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Berlinale Journal, Day 3

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Berlinale Journal, Day 3

Ria Kataja in "Black Ice"

Berlin Film Festival
Updated July 28, 2008

Daniel Day-Lewis Gives Me Two Thumbs Up;
Plus Impressions of Black Ice, Auge in Auge, and a Finnish Premiere Party

After the underwhelming In Love We Trust and the noxious Leo (see Day 2), my Friday continued with the press conference for There Will Be Blood. It was difficult to resist the temptation to take in Paul Thomas Anderson's spectacular film -- my favorite of 2007 -- for the 5th time on the giant screen at the Berlinale Palast, but I couldn't pass up the opportunity to ask Anderson about the way "I drink your milkshake!" has taken on a life of its own. When I mentioned that I'd created the discussion site idrinkyourmilkshake.com, Anderson and Day-Lewis broke into smiles: "That was you?" Anderson asked. "I love it!" Day-Lewis gave me two thumbs up. Needless to say, my day was made.

Unfortunately, I couldn't stick around to chat with Anderson (who was apparently looking for me) because I had to run off to a screening of Black Ice, a constantly twisting love triangle from Finland directed by Petri Kotwica. After the wife of an architect discovers her husband's infidelity with a karate teacher, she invents an false identity to befriend the young woman. Jealousy and treachery run so deep in this gripping thriller that a few coincidences too many are easily forgiven. Black Ice also features the best use of a penguin suit at the festival so far.

Together with GreenCine Daily's David Hudson, I caught Auge in Auge, an inspired romp through German film history featuring interviews with Tom Tykwer, Wim Wenders, Doris Dörrie, Michael Ballhaus, Christian Petzold and others about their favorite films. Interspersed with these more considered looks at individual films are a delicious montage sequences covering periods in German film as well as themes such as smoking, gaze of the stars, and telephone calls. Sadly, Auge in Auge screened without English subtitles, which limited the audience dramatically. At an international festival with a visible interest in spotlighting German Cinema, I found this oversight inexplicable.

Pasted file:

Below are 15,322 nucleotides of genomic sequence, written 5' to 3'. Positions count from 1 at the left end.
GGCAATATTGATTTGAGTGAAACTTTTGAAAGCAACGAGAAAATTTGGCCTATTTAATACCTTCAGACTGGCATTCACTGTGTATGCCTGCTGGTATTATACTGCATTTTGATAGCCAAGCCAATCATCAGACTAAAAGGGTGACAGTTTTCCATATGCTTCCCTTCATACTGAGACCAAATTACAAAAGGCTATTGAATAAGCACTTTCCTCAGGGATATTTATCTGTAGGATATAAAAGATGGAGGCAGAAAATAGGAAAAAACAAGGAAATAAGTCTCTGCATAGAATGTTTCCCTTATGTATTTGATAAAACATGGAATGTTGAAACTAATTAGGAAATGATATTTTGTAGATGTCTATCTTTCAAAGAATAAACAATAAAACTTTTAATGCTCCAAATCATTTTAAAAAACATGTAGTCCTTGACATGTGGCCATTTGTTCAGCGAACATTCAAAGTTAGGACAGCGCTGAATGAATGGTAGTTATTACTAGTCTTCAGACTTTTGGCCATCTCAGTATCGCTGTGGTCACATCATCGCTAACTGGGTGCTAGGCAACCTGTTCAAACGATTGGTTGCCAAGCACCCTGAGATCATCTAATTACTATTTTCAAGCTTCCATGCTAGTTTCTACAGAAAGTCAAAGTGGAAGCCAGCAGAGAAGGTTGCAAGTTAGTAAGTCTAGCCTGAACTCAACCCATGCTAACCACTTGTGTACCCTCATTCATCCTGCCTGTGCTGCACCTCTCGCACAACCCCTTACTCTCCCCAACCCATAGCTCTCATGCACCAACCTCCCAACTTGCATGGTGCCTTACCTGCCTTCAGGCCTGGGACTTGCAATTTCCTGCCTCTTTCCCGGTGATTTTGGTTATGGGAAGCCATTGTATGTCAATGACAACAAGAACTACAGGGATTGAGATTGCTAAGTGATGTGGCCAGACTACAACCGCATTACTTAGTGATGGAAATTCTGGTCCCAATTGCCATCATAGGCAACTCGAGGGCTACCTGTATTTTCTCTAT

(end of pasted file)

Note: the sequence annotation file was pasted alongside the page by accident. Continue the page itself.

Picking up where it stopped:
My fifth and final movie of the day was Shiver, a Spanish horror film set in a small village nestled in a ragged canyon. Santi, a handsome teenager with a skin disease that forces him to stay out of the sun, becomes a suspect in a number of grisly murders and has to investigate to clear his name. Shiver offers a few decent scares but remains safely within genre conventions: spooky old men dispense dire warnings, things go bump in the night, and the police is worse than useless. Director Isidro Ortiz relies heavily on the tricks of the trade -- an overbearing score, night vision footage, and so forth -- but neglects to flesh out his characters, which remain generic.

Andrew "Filmbrain" Grant generously invited me along to the Black Ice party, which kicked off after midnight at the Nordic embassy, a sleek building just south of the Siegessäule. As an avid fan of Aki Kaurismäki, I had a pretty good idea that Finns know how to throw a party, and as expected, the top-shelf vodka was flowing. Ria Kataja, the lead of Black Ice, looked stunning in a red evening gown. At the Finlandia bar, we had the honor of running into Fridrik Thor Fridriksson, the director of the lovely Cold Fever (1995). Passionate, approachable, and not altogether sober, Fridriksson told us about his next project, which he said he wants to be "a beautiful masterpiece" or he'll "cut off his head." Then, while a Finnish cover version of "I Will Survive" blared from the dance floor, Fridriksson hugged and kissed us on the cheeks, and my Kaurismäki fantasy was complete.

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